PARIS - President Francois Hollande will on Monday bestow France's highest honour on a group of Americans and a Briton who have been hailed as heroes for overpowering a Moroccan gunman on a crowded train.
Anti-terror investigators are questioning the alleged attacker, 25-year-old Ayoub El Khazzani, who boarded a high-speed train in Brussels bound for Paris on Friday armed with a Kalashnikov assault rifle, a Luger automatic pistol, ammunition and a box-cutter.
Witnesses say he opened fire, injuring a man before being wrestled to the floor and subdued by three American passengers, including two off-duty servicemen, and a 62-year-old Briton.
Hollande will personally thank the group for their bravery on Monday, when he is to award them the country's Legion d'Honneur medal. The ceremony is expected to be attended by Belgian Prime Minister Charles Michel and the US Ambassador to Paris Jane Hartley.
Several French ministers, the mayor of the town closest to where the incident occurred and the president of France's national rail company are also due to attend.
Khazzani is said to have told investigators he is "dumfounded" by accusations he was intending to carry out a terror attack, and insists he was only trying to rob passengers.
He said he merely stumbled upon a weapons stash in a park in Belgium and decided to use it to rob passengers, according to Sophie David, a lawyer assigned to his case when he was taken off the train in Arras, northern France.
"He is dumbfounded that his act is being linked to terrorism," David told BFM-TV, adding that Khazzani said he was homeless.
David is no longer representing Khazzani as he has been transferred to a police station near Paris for questioning.
'Football and fishing'
Khazzani's father, meanwhile, described his son on Sunday as a "good boy" who preferred talking about "football and fishing" to politics.
"I have no idea what he was thinking and I have not spoken to him for over a year," Mohamed El Khazzani told British newspaper The Daily Telegraph in Algeciras, Spain.
Under French law, suspects in terrorism-related investigations can be questioned for up to 96 hours, meaning Khazzani could be held until Tuesday evening.
Intelligence services in Belgium, France, Germany and Spain have previously flagged him as an Islamic extremist.
But one of the Americans who overpowered him told a press conference on Sunday that if Khazzani had known how to handle guns, he could have killed many people.
"He clearly had no firearms training whatsoever," National Guardsman Alek Skarlatos said.
"If he knew what he was doing or even got lucky and did the right thing, he would have been able to operate through all eight of the (ammunition) magazines and we probably wouldn't be here today along with a lot of other people." A Spanish counter-terrorism source said Khazzani had lived in Spain for seven years until 2014. He came to the attention of Spanish authorities for making hardline speeches defending jihad.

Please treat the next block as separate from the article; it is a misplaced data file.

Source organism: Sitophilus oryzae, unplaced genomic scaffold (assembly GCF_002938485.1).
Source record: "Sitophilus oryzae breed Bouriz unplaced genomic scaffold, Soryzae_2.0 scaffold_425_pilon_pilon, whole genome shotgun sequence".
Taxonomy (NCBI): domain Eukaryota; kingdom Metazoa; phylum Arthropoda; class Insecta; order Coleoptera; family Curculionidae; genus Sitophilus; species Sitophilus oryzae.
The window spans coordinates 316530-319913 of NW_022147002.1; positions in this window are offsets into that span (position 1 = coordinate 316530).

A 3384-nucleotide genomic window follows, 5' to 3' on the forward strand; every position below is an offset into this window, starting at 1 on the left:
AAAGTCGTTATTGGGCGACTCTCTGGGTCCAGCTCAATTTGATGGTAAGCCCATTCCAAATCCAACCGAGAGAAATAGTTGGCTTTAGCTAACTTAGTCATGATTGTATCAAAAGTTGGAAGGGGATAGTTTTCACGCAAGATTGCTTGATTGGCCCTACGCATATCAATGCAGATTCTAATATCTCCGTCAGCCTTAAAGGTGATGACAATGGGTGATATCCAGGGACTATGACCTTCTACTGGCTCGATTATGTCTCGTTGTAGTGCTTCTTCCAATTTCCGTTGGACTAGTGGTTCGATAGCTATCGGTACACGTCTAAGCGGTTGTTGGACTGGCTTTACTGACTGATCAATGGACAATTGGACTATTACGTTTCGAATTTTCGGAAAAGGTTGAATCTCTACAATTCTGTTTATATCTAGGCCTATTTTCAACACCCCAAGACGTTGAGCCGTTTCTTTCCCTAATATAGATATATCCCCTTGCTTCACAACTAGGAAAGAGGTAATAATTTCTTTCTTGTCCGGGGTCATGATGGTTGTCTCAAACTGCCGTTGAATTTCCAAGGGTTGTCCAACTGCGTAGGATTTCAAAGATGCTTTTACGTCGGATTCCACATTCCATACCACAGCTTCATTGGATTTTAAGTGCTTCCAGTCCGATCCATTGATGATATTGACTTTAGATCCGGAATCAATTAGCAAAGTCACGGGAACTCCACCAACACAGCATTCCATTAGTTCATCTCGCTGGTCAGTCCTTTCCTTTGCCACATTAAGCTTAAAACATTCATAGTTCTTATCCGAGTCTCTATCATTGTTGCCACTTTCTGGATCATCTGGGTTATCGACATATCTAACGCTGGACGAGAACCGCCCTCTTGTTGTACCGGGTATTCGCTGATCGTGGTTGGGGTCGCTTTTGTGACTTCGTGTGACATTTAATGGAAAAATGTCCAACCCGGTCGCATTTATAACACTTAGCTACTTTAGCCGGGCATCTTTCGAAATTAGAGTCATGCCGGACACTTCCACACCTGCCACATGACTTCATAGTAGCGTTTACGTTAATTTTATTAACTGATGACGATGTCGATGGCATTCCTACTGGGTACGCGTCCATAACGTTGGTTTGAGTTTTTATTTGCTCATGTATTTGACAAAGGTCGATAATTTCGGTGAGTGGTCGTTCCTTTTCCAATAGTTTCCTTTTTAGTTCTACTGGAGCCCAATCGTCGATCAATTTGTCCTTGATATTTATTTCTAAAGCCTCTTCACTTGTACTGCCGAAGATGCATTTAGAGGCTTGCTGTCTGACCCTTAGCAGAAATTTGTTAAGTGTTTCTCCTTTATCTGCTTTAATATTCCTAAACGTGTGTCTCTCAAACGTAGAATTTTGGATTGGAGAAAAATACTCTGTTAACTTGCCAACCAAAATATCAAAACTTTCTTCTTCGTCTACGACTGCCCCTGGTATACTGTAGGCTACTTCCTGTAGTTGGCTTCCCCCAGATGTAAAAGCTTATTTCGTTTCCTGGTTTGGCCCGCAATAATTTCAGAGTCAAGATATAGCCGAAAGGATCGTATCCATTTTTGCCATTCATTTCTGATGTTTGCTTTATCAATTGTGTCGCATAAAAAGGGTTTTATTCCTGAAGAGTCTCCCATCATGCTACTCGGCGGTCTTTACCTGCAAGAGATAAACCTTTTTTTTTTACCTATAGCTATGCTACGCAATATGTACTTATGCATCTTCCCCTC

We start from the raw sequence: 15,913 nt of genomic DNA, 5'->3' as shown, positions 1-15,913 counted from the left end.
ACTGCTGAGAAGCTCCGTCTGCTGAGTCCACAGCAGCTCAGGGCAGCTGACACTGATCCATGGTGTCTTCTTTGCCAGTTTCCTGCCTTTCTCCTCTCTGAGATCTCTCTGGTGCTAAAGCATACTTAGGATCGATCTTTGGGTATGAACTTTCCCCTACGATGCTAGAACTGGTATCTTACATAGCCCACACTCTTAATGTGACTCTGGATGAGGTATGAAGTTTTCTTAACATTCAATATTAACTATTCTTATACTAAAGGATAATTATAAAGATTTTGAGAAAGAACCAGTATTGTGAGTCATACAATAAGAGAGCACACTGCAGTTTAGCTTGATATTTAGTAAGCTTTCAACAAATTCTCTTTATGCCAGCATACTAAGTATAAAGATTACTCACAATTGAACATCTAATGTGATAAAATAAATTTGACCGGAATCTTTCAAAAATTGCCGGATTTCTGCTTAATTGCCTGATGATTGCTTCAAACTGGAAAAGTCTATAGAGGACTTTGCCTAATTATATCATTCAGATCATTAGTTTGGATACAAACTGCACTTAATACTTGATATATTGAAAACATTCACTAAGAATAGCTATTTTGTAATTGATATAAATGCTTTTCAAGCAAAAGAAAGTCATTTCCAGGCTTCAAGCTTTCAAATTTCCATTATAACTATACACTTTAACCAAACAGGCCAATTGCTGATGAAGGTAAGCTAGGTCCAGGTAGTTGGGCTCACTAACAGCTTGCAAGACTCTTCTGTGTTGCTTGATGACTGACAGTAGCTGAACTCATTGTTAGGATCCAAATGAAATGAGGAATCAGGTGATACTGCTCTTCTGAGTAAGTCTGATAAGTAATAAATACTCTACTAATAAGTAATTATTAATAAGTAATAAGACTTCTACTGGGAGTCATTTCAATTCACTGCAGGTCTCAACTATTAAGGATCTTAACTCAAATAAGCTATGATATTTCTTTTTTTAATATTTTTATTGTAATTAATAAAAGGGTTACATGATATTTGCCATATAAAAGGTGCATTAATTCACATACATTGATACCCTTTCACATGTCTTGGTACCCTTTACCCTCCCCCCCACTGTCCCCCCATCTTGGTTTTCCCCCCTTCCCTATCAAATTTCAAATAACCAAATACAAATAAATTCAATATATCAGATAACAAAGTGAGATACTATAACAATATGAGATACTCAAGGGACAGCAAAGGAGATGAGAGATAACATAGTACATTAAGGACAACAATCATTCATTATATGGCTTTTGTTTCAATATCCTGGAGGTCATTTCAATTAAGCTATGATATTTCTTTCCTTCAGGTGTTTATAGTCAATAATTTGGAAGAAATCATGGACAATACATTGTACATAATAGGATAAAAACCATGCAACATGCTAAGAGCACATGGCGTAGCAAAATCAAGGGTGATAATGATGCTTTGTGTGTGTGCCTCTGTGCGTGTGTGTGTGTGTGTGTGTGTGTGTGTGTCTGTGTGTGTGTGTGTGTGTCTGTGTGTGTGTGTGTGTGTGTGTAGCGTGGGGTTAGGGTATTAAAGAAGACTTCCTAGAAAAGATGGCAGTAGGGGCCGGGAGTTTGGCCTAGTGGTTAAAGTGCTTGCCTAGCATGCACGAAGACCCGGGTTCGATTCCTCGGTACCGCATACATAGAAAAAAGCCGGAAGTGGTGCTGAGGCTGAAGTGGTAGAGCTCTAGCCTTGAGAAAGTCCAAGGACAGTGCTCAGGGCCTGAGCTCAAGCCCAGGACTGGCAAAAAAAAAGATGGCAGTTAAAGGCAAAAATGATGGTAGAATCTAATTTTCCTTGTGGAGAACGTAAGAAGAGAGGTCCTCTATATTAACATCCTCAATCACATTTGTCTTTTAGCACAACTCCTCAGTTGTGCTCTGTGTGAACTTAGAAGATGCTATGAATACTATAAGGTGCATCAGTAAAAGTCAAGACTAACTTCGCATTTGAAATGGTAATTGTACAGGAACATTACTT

Spanish intelligence services say he went to France, from where he travelled to Syria, but the suspect has reportedly denied going to the conflict-ridden country where the Islamic State group controls swathes of territory.
Crossing into France
Khazzani is accused of emerging from a toilet cubicle on the high-speed train, brandishing the weapons, just after it crossed from Belgium into northern France.
A French passenger who first encountered him tried to disarm him but he got away and fired at least one shot, wounding a French-American traveller in his 50s.
The attack was stopped when the two off-duty US servicemen and their friend Anthony Sadler, a student, charged the gunman and restrained him.
In a press conference at the US ambassador's residence in Paris, 23-year-old Sadler dismissed suggestions that Khazzani was not trying to kill anyone.
"It doesn't take eight magazines (of bullets) to rob a train," he said.
The Americans told the press conference that they had reservations in the first-class carriage where the attack took place, but could not initially find their seats.
They only moved to the carriage half an hour into the journey because the wireless Internet was poor and they were seeking a better connection.
Spencer Stone, who serves in the US Air Force, reached the gunman first and was slashed in the neck and on the eyebrow and almost had his thumb sliced off with a box-cutter.
"The gunman would have been successful if my friend Spencer had not gotten up," said Sadler. "I want that lesson to be learned. In times of terror like that to please do something. Don't just stand by and watch."